And yet. (Come on. You knew an “and yet” was coming.)

And yet, by god, broken down to its individual pieces, Song of Susannah WORKS. There’s no denying that King’s ambition cranks up dozens of notches here (and I’ll have lots to say about the major one – and the most controversial one – in a book spoiler section below, before I get to series spoilers), but it’s easy to forget how much King has a way of making even the most bizarre and dysfunctional concepts somehow work when you’re lost in his worlds. On paper, most of Song of Susannah shouldn’t work, but as we immerse ourselves into the heart and soul of these characters, and King brings his worlds to vivid, intense life, it’s hard to remember your complaints while you’re carried along.

More than that, Song of Susannah has some truly great scenes waiting for you, most notably a climactic section that may rank as one of the most disturbing, horrific things King’s ever written – no small feat, that. But it makes sense, because King’s horror usually has at least one foot in the real world, one foot keeping things grounded. But in the world of the Dark Tower, all bets are off – there’s no reality to keep it tethered. And what results is genuinely horrifying and disturbing, with some of the darkest, grimmest images I can remember King writing – an ending (setting aside the coda, which I’ll address in those book spoilers) that leaves you dying for more in a great way. More than that, even with the weird, sometimes disjointed approach that finds us sometimes leaping from scene to scene, King retains that command of momentum and pacing that makes him one of the best writers around – and that goes double here, as King barrels us toward the ending of this series.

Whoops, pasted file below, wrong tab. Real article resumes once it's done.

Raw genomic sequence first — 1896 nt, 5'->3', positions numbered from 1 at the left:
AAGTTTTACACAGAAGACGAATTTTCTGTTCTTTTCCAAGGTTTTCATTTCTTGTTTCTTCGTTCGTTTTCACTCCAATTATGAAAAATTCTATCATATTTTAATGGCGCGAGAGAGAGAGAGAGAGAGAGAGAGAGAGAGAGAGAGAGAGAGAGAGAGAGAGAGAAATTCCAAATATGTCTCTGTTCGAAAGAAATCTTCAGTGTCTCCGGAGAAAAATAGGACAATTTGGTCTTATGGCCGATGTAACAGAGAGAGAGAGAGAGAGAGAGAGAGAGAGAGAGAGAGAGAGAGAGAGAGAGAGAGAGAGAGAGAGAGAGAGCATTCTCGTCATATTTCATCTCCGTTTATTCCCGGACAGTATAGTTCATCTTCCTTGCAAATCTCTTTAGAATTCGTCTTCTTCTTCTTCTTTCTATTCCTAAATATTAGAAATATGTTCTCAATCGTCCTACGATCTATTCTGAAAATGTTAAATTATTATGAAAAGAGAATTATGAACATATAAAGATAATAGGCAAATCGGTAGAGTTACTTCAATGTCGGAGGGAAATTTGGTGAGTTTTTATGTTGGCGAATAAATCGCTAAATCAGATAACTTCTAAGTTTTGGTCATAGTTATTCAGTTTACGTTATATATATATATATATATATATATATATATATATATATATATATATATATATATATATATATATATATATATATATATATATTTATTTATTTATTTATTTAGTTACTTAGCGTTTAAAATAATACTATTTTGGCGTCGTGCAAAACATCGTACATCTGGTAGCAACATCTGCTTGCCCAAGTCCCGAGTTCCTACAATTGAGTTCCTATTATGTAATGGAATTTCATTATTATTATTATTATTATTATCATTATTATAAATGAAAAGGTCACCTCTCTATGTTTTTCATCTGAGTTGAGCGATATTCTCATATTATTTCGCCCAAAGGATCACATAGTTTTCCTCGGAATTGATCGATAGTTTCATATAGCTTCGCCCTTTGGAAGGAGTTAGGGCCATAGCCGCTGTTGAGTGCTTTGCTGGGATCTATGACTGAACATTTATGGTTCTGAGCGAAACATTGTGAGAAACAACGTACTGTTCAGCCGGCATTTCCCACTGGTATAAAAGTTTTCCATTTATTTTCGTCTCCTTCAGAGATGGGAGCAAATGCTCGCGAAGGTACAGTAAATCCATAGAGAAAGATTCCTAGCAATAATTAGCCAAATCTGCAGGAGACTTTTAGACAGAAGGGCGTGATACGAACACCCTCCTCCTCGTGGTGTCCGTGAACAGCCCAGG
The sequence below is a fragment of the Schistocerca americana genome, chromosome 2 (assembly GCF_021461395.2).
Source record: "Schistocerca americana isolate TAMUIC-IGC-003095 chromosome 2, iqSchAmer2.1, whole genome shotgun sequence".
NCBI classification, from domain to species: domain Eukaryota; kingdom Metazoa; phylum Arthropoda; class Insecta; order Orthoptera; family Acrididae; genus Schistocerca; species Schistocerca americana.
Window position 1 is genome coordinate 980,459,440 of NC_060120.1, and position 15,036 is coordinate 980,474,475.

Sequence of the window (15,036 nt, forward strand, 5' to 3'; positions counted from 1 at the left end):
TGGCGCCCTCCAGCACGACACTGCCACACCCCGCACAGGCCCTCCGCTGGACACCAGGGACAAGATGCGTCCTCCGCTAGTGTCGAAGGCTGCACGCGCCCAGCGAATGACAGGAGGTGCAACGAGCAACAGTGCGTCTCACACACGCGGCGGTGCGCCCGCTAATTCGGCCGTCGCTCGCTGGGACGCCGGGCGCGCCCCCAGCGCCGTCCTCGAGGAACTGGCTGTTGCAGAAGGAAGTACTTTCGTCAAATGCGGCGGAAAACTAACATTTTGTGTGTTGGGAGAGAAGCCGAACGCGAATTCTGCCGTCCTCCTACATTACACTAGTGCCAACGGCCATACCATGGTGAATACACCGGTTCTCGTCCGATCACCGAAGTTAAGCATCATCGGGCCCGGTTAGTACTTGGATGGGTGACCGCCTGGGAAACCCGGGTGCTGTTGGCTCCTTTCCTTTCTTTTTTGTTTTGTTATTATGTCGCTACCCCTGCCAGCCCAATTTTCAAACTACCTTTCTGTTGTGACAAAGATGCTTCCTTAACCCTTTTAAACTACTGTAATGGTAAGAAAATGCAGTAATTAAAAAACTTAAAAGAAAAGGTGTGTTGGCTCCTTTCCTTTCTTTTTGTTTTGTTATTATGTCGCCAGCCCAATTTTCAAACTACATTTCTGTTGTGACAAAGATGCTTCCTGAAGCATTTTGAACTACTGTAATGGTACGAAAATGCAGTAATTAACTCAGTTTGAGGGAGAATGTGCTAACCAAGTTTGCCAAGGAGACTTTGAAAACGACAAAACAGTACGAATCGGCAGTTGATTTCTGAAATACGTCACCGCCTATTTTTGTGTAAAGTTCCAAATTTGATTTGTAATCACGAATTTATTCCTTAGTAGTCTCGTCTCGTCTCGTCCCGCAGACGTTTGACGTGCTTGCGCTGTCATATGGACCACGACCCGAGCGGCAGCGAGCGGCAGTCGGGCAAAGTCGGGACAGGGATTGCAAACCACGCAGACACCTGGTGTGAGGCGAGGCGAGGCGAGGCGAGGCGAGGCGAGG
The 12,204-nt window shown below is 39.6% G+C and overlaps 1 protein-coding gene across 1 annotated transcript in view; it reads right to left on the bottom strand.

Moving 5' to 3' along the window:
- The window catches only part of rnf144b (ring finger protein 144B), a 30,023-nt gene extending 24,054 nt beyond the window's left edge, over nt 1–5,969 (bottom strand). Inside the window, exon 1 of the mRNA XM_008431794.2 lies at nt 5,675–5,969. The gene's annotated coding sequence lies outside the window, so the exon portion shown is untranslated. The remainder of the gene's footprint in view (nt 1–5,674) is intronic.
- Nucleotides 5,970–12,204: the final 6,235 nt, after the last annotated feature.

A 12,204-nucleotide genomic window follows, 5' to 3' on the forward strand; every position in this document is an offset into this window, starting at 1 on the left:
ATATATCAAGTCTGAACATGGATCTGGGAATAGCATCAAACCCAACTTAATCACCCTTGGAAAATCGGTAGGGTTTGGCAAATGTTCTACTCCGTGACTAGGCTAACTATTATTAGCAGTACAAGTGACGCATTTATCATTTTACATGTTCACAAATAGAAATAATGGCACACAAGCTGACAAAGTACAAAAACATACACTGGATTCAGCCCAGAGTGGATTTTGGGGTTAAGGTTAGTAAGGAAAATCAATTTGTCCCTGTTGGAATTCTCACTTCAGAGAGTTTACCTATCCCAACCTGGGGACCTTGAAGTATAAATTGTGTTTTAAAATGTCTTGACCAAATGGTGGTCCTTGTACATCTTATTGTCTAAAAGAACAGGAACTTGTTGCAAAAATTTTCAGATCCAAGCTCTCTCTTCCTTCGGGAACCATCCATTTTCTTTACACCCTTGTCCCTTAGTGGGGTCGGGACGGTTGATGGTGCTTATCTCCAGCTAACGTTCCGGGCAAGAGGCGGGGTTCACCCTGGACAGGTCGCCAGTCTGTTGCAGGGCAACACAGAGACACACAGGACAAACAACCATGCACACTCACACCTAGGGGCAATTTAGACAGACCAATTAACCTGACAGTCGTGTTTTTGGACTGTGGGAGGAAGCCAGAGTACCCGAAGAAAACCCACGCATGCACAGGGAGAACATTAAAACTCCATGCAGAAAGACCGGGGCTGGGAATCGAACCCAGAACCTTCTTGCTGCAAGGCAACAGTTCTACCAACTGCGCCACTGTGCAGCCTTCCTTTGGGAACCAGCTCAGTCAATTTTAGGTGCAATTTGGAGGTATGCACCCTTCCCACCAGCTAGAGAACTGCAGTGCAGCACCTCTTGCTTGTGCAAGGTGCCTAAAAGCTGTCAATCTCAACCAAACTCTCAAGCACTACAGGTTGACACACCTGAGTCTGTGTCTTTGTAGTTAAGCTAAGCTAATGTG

But maybe what I really love most about Song of Susannah is the way that it makes King’s ambition for this series plain, crystallizing something that’s been a theme for some time. Song of Susannah, in other words, is the book where it becomes most clear that in many ways, this is King’s most ambitious and career-defining work, in his own mind, and that the book is as much as about him as an author as it is these characters. It’s something that’s been a part of the series since the beginning (if you remember, it’s one reason why I advocate for the original cut of The Gunslinger, because it makes King’s evolution as a writer part of the text of the series), and even more so over the past few, as the ideas of story and storytelling has become more and more intrinsic to the plot of the series as a whole. The idea of stories – why we tell them, how they inspire or define us, how they motivate us – is only more and more relevant as the Tower series progresses, and Song of Susannah starts turning that from subtext to text, as characters grapple with their roles in stories that they had no idea they were a part of.